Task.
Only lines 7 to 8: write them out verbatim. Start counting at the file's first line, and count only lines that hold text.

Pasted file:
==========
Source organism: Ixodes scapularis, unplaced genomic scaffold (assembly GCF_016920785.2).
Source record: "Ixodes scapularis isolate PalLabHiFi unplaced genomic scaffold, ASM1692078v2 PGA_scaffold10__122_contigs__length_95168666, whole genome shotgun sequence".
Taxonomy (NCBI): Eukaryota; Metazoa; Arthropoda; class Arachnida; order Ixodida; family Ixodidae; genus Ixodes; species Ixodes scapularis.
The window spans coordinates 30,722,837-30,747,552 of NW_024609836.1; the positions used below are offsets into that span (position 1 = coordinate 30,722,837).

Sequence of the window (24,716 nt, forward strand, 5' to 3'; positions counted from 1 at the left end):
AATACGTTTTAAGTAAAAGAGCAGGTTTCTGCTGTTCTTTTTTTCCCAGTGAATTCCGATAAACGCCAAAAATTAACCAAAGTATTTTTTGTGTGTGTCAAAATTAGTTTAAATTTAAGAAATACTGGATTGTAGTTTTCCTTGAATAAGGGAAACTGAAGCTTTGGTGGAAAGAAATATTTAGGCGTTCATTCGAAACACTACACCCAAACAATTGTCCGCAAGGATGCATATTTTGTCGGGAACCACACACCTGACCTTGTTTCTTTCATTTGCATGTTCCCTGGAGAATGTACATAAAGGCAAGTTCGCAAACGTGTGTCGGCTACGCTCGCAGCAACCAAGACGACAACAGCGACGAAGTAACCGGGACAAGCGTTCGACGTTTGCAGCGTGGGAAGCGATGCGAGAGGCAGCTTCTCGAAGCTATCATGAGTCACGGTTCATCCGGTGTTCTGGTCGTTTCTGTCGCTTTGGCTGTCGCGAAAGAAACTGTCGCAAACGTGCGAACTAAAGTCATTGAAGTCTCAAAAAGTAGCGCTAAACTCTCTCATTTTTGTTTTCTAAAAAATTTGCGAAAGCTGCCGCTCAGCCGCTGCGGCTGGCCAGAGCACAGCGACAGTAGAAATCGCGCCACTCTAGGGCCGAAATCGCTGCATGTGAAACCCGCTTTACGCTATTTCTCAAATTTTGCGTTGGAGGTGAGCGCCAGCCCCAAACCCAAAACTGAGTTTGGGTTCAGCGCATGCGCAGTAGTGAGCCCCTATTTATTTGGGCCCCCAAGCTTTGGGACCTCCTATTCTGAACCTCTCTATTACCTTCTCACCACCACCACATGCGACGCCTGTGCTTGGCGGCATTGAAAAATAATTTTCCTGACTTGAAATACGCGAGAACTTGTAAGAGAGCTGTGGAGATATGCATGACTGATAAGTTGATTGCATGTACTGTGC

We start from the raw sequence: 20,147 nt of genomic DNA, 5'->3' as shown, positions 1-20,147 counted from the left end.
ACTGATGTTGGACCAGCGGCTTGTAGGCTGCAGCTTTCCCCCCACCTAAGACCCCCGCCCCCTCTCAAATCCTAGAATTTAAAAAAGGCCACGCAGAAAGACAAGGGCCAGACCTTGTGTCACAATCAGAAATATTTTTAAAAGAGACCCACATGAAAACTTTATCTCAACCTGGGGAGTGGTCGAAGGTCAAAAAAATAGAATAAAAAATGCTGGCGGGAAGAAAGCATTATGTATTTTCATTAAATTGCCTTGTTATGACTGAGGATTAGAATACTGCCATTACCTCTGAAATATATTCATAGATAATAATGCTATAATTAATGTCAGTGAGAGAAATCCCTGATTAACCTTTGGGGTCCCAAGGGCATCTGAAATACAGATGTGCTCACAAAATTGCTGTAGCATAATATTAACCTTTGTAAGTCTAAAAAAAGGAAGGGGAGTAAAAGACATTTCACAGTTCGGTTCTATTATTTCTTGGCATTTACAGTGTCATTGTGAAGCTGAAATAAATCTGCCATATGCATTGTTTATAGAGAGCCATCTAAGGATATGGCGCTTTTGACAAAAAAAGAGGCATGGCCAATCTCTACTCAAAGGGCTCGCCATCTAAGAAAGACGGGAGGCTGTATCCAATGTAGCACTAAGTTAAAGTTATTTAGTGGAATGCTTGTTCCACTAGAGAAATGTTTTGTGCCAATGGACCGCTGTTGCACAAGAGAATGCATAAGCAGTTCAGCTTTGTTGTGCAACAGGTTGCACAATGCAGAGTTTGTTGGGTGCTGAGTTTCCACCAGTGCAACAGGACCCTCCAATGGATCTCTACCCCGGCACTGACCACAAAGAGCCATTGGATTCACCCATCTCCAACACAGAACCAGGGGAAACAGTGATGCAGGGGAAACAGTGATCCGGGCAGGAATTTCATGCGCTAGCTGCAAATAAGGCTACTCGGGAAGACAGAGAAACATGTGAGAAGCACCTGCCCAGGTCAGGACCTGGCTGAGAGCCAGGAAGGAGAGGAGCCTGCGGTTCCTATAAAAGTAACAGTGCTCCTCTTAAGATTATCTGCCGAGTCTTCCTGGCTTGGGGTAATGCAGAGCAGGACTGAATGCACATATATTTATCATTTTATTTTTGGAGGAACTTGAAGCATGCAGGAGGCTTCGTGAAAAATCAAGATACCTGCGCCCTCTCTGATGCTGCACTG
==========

We start from the raw sequence: 20,147 nt of genomic DNA, 5'->3' as shown, positions 1-20,147 counted from the left end.
ACTGATGTTGGACCAGCGGCTTGTAGGCTGCAGCTTTCCCCCCACCTAAGACCCCCGCCCCCTCTCAAATCCTAGAATTTAAAAAAGGCCACGCAGAAAGACAAGGGCCAGACCTTGTGTCACAATCAGAAATATTTTTAAAAGAGACCCACATGAAAACTTTATCTCAACCTGGGGAGTGGTCGAAGGTCAAAAAAATAGAATAAAAAATGCTGGCGGGAAGAAAGCATTATGTATTTTCATTAAATTGCCTTGTTATGACTGAGGATTAGAATACTGCCATTACCTCTGAAATATATTCATAGATAATAATGCTATAATTAATGTCAGTGAGAGAAATCCCTGATTAACCTTTGGGGTCCCAAGGGCATCTGAAATACAGATGTGCTCACAAAATTGCTGTAGCATAATATTAACCTTTGTAAGTCTAAAAAAAGGAAGGGGAGTAAAAGACATTTCACAGTTCGGTTCTATTATTTCTTGGCATTTACAGTGTCATTGTGAAGCTGAAATAAATCTGCCATATGCATTGTTTATAGAGAGCCATCTAAGGATATGGCGCTTTTGACAAAAAAAGAGGCATGGCCAATCTCTACTCAAAGGGCTCGCCATCTAAGAAAGACGGGAGGCTGTATCCAATGTAGCACTAAGTTAAAGTTATTTAGTGGAATGCTTGTTCCACTAGAGAAATGTTTTGTGCCAATGGACCGCTGTTGCACAAGAGAATGCATAAGCAGTTCAGCTTTGTTGTGCAACAGGTTGCACAATGCAGAGTTTGTTGGGTGCTGAGTTTCCACCAGTGCAACAGGACCCTCCAATGGATCTCTACCCCGGCACTGACCACAAAGAGCCATTGGATTCACCCATCTCCAACACAGAACCAGGGGAAACAGTGATGCAGGGGAAACAGTGATCCGGGCAGGAATTTCATGCGCTAGCTGCAAATAAGGCTACTCGGGAAGACAGAGAAACATGTGAGAAGCACCTGCCCAGGTCAGGACCTGGCTGAGAGCCAGGAAGGAGAGGAGCCTGCGGTTCCTATAAAAGTAACAGTGCTCCTCTTAAGATTATCTGCCGAGTCTTCCTGGCTTGGGGTAATGCAGAGCAGGACTGAATGCACATATATTTATCATTTTATTTTTGGAGGAACTTGAAGCATGCAGGAGGCTTCGTGAAAAATCAAGATACCTGCGCCCTCTCTGATGCTGCACTG